Hostess liquidation puts 286 in NC out of work

kpoe@newsobserver.comNovember 16, 2012 

  • The price of capitalism Someone in Raleigh is selling a single Twinkie on eBay for $5,000; in Clayton the asking price is $8,000 for 10. After news broke that Hostess was winding down operations, User pingsing24 put the prized confection online for $5,000 saying: “This is your opportunity to own a piece of history, a delicious piece at that. You are bidding on a single Twinkie that will be protectively packaged and shipped to the winning bidder.” User rizzyt2,who is offering 10 individual Twinkies for $8,000 is willing to negotiate if you wish to buy them all. The sale price does not include shipping. Returns are not accepted, both sellers say. Both auctions end on Black Friday. Hostess has said its products should be on shelves for another week or so. Staff writer Andrew Roman

— The 286 people who work in the Merita bread factory on North Church Street are out of work following Friday’s announcement that parent company Hostess will seek permission to end operations and liquidate its assets. About 75 of the workers participated in a nationwide strike that started at midnight Tuesday. Hostess Brands had warned the workers to return to work by 5 p.m. Thursday or face the company’s liquidation.

The deadline came and went as picketers stood around a heater under umbrellas in the rain. “It’s five o’ clock and nobody’s crying,” one woman yelled.

Friday morning they were still picketing and planned to stay there until the union gave the order to stop.

Now they face unemployment in a part of the state where lots of other people do, too.

The unemployment rate was 11.1 percent in Nash County and 13.6 percent in neighboring Edgecombe County in September, according to the state Bureau of Labor Statistics, among the highest in the state.

Randy Fulk, a state representative of the Bakery, Confectionary, Tobacco and Grain Millers International Union, said Thursday that this isn’t a typical labor union strike because the workers have already made significant concessions.

“They’re not asking for more,” Fulk said. “They’re just trying to keep what they’ve still got.”

Hostess, the parent company for brands such as Twinkies, Ho Hos and Wonder Bread, filed for Chapter 11 bankruptcy in January for the second time since 2004, and had cut wages by 8 percent and increased employee contributions to health insurance. This spring, the company notified state officials that it could lay off 617 workers in the state if it was not able to emerge from bankruptcy. Hostess has locations in 33 North Carolina counties, including about 30 at a sales office in Raleigh.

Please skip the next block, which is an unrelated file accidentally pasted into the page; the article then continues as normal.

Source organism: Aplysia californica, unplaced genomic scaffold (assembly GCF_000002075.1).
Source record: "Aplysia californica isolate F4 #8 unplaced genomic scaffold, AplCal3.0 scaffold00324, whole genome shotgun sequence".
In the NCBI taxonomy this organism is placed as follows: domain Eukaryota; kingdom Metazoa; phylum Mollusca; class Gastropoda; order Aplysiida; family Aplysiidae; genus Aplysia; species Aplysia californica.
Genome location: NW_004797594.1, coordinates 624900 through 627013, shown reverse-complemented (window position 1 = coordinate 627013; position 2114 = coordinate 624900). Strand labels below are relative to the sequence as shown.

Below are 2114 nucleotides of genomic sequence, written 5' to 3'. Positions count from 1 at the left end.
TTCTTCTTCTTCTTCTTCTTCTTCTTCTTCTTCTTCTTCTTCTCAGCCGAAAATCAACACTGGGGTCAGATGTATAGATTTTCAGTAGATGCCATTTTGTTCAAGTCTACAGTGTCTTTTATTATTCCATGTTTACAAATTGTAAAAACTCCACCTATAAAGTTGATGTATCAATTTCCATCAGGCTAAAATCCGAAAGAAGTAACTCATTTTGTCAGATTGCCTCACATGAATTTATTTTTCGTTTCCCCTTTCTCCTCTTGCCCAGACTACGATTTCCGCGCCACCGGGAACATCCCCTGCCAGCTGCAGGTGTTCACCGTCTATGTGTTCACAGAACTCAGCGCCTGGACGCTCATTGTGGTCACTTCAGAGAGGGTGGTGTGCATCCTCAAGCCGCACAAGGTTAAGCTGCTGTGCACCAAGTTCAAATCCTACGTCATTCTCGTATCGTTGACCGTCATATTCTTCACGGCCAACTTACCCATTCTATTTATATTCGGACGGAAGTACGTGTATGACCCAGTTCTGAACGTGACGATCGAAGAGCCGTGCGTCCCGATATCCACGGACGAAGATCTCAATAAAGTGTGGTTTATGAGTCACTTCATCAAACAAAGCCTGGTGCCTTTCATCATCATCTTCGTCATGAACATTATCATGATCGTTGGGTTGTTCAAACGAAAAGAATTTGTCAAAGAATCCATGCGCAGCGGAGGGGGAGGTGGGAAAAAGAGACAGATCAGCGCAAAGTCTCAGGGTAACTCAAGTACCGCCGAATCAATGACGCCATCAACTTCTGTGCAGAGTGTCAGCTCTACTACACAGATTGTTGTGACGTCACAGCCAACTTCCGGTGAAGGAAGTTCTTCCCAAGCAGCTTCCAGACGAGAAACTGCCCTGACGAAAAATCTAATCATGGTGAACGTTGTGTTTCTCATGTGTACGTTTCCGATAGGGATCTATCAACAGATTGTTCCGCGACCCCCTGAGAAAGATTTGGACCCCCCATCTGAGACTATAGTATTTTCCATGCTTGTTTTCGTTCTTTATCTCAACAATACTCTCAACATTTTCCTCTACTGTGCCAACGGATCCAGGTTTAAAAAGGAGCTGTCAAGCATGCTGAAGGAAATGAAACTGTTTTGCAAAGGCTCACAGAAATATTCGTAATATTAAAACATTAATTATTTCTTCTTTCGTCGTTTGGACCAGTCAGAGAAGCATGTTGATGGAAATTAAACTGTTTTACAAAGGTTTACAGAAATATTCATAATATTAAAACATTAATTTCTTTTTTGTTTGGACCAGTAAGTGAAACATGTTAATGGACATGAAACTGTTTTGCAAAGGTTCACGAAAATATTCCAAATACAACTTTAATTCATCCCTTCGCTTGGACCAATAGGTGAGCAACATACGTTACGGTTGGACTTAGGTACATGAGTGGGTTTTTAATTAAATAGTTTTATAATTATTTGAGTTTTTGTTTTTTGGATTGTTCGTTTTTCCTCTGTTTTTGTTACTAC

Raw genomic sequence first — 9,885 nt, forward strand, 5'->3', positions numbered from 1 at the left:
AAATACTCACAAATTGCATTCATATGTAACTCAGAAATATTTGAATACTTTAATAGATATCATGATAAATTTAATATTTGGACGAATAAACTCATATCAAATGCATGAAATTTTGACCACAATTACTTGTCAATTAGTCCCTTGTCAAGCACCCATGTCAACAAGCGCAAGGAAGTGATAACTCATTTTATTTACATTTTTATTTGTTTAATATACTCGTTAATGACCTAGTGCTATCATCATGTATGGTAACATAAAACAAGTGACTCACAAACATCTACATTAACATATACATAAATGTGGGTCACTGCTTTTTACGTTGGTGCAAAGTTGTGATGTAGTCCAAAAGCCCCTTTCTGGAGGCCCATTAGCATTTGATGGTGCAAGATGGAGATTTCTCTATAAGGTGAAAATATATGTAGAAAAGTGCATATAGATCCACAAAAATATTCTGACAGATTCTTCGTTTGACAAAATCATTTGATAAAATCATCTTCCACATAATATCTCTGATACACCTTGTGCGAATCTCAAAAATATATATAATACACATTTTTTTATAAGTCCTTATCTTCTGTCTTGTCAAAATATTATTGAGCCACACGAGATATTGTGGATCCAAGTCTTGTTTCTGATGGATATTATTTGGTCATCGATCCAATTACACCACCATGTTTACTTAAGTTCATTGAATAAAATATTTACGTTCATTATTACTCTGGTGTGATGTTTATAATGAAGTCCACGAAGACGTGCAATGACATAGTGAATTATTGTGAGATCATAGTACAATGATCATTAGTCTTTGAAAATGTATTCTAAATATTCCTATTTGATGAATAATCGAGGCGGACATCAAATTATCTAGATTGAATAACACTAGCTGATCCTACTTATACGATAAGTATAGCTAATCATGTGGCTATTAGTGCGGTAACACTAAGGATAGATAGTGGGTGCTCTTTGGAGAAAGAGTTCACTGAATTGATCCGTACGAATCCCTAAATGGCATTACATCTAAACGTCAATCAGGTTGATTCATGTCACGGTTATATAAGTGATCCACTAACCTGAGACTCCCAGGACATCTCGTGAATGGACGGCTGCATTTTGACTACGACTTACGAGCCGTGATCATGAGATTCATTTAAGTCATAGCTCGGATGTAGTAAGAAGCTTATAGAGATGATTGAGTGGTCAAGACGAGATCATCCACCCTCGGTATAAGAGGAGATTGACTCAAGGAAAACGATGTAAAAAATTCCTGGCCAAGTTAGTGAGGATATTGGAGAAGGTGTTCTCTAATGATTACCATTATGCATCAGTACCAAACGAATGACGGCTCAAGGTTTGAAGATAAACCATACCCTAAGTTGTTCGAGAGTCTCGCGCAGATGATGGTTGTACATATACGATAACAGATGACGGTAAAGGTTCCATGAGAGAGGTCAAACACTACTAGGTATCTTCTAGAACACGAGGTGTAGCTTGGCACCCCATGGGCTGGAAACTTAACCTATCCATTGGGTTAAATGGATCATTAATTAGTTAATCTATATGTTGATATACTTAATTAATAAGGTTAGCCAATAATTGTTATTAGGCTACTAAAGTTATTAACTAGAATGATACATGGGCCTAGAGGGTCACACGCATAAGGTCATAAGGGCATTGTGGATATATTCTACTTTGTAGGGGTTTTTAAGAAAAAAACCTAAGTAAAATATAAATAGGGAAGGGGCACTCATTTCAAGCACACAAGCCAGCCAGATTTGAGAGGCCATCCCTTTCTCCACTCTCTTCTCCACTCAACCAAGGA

Lamont Phillips, a Rocky Mount resident and president of the union’s local 503, worked in the plant for 23 years. He said the biggest reason he joined the protest is that Hostess stopped paying his pension fund about 18 months ago, when he only had about 8 years to go before he would qualify for full benefits when he retired.

“To just snatch that away from me, that’s not fair,” Phillips said.

On Friday, Phillips, 41, said he plans to file for unemployment and look for a job.

Johnny Thomas, who worked at the plant nine years, said he started taking classes after being unhappy with the way he was treated, and plans to finish his degree now. He hopes to work with developmentally disabled adults. Thomas said he worries for those co-workers who can’t go back to school. He said many of his colleagues are single parents.

“A lot of people there have been there so long, and that’s all they’ve got is factory skills,” Thomas said. “Not having the professional-type skills, it’s hard to find work around here, because the factory industry is practically no more.”

Thomas had thought the threat to liquidate was hollow, but even though it wasn’t, he still thinks holding out was the best decision.

“We just could not keep giving and giving and giving,” Thomas said.

Poe: 919-829-4563

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